THE four days' nightmare at the Jahangirnagar University (JU) is over at least for the next ten days. Vice Chancellor Professor Anwar Hossain, who was kept shut in his office from August 21 till August 24 by his agitating colleagues, has been freed from confinement, thanks to the assurance of Education Minister Nurul Islam Nahid that the allegations against the VC would be looked into by a probe body.
But what had been happening since August 21 until the JU VC could breathe the air of freedom is appalling. To think that the vice-chancellor of a university was not allowed to go out of his chamber after office hours, meet his family members, or take rest in his house for four consecutive days! And the state of his confinement could have been be prolonged had not the education minister intervened. What was the VC's fault? Did he commit any serious offence that his colleagues decided to punish him in this manner? No, but it was a method of agitation to force the VC to resign as they have a bagful of allegations against him and demands to realise.
A very strange and cruel way to treat the head of one of the highest seats of learning of the country by one's fellow teachers! One would not be surprised if it was the work of some unruly outsiders with no respect for the sanctity of a university campus. But no, it was done by persons recognised and revered by common people for their learning.
This is not meant to say that teachers cannot have their complaints and demands and they should not fight for those. Fight they must, but what is important here is the method they choose to voice their resentment. But their style of agitation should be like that of teachers. A line was necessary, to be drawn between their method of protest and that pursued by workers in a mill or an agitated mob on the street. Such difference was conspicuous by its absence in the case of JU teachers' agitation.
There were many civilised options of protest before the teachers. They could have given vent to their anger or disapproval by expressing no confidence in the VC by sending a letter signed by them to the president and chancellor of the universities. They could also make a copy available to the media. That would have been like the teachers of a university. Finally, they could make a representation before the chancellor. They actually made a similar kind of move by sending a delegation to the education minister but by that time the waters were already muddied.
But after what has happened, would not a parent think twice before sending her/his child for higher education to that university, not to mention the fate of some 13, 000 students of this only residential university of the country. Anti-VC movement has been in force since beginning of 2012, when Jahangirnagar University Teachers' Association (JUTA) demanded the then-VC Professor Shariff Enamul Kabir's resignation. His faults were many, including highhandedness in running administration supported by pro-government student body. The prime minister's intervention in the matter notwithstanding, the situation continued to worsen. Within days of his resignation, Prof. Anwar Hossain was appointed VC on July 17, 2012. Nothing changed during his tenure. Now he is also facing a situation similar to his predecessor.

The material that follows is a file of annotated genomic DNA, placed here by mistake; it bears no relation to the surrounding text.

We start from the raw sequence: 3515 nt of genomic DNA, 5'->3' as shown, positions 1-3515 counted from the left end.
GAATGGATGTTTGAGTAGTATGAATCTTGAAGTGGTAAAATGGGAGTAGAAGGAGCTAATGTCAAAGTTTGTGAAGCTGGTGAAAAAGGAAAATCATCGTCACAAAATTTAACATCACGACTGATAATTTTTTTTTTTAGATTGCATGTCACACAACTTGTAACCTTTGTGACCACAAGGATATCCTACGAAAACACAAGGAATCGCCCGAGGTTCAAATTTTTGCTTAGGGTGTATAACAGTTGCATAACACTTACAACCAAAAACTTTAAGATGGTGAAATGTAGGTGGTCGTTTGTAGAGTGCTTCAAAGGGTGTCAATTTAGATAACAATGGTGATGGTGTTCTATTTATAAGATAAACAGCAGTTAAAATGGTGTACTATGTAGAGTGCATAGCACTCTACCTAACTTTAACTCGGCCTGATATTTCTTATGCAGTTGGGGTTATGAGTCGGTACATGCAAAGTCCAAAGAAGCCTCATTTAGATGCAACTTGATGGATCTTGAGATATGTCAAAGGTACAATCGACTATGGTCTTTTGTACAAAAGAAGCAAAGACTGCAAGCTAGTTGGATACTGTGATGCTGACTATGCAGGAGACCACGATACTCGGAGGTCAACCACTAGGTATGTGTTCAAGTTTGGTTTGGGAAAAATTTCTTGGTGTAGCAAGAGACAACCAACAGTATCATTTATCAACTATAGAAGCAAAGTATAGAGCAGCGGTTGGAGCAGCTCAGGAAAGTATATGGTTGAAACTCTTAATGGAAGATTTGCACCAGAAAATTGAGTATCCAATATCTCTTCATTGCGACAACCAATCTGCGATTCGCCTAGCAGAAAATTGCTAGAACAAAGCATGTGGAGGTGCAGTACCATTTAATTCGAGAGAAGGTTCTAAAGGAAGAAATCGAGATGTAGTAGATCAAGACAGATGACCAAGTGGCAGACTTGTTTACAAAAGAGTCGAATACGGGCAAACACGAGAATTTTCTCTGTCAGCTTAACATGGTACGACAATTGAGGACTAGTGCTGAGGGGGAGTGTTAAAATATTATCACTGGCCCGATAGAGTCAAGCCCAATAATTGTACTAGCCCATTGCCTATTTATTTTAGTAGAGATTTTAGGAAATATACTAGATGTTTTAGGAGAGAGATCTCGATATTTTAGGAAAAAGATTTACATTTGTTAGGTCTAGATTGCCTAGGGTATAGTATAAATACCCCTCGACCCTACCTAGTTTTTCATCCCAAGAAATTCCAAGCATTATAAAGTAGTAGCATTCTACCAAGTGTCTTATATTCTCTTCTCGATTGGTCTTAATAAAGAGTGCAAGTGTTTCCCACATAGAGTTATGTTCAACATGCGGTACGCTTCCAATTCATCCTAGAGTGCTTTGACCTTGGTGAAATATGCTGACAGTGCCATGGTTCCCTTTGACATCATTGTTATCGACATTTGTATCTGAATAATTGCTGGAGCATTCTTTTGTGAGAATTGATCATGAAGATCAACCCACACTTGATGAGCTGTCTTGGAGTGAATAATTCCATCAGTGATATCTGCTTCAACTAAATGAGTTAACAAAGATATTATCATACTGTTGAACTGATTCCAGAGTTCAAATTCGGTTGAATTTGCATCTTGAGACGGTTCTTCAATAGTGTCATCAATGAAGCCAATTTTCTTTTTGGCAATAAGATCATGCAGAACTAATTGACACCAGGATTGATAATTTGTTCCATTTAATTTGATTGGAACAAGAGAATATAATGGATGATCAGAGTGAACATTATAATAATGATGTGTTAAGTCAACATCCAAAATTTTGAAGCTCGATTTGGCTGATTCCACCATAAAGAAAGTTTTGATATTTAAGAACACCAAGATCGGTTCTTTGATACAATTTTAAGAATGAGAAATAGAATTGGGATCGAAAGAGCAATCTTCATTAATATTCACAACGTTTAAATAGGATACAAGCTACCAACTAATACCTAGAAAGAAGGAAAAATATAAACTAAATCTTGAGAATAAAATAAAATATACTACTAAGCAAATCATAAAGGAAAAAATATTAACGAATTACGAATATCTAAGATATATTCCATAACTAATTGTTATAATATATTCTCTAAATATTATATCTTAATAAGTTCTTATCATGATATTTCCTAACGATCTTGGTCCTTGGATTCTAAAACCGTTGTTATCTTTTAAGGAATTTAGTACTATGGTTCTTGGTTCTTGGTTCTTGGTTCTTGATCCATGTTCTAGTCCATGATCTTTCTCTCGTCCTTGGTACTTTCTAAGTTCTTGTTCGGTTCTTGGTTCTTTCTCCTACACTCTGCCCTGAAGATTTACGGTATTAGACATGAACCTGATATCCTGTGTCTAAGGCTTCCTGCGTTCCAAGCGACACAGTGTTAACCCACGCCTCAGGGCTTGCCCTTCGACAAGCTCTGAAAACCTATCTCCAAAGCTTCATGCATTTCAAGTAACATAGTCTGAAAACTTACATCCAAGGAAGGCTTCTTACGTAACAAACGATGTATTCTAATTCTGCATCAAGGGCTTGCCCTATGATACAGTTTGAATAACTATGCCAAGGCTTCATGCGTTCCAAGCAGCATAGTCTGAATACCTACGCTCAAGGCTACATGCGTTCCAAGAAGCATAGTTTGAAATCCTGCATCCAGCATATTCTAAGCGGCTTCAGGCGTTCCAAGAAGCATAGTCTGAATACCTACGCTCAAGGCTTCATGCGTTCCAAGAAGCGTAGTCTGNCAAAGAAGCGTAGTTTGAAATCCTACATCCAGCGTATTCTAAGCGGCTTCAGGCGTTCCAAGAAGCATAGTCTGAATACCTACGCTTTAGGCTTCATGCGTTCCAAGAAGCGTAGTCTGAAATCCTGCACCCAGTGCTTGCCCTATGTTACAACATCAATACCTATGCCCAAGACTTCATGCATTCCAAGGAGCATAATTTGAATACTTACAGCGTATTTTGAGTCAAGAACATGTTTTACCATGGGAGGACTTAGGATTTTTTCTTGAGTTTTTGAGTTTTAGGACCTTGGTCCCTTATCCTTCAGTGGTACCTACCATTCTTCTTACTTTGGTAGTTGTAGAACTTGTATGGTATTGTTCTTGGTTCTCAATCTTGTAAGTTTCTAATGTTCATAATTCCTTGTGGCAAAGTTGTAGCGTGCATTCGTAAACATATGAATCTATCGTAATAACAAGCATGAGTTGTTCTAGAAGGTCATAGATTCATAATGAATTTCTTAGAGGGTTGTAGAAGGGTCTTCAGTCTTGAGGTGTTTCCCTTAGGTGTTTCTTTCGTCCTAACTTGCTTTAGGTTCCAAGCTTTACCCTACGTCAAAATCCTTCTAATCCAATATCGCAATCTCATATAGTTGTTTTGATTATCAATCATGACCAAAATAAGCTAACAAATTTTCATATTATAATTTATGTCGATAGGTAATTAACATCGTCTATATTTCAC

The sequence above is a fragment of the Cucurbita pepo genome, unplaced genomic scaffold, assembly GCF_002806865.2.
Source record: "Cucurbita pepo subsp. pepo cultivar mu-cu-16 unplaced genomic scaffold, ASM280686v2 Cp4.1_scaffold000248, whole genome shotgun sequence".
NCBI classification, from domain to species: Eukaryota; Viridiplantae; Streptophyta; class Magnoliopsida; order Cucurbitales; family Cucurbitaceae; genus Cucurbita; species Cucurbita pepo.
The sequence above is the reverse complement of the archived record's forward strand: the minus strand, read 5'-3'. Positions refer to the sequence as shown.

JU teachers have suspended the movement following education minister's assurance. They said they reposed all their trust in the minister. So far so good. But did they not also put their faith in the prime minister's assurance during their agitation against the former VC? And what will they do at the end of the 15-day pause in their movement and nothing comes out of the probe? Will the unrest begin all over again? And can they assure that there will be no further anti-VC agitation, if the incumbent VC is also forced to resign?
The government cannot wash its hands of the continued instability and violence. It must end the practice of politically appointing vice chancellors. For in every case of such appointment, the VC after joining office begins to concentrate more on making his political boss happy than restoring the academic environment and campus discipline. The university teachers' main concern then becomes getting rid of the VC through tough movements.
It appears that the main job of JU teachers now is not to impart lessons to their students in the classrooms, but remain forever engaged in a battle to remove one VC after another. They must get out of this vicious circle and work to remove the causes through which political appointment of VCs take place, for example, by violating the Jahangirnagar University Act 1973 as it happened in the case of previous VC Prof. Shariff Enamul Kabir, or by chancellor's selection from a VC panel that is not fully representative of the university teachers. In the latter case, they need to ensure that the panel sent to the chancellor to choose a VC from is duly voted by the majority members of a full senate. To that end, they will have to make the senate fully functional and proactive.
The writer is Editor, Science & Life, The Daily Star.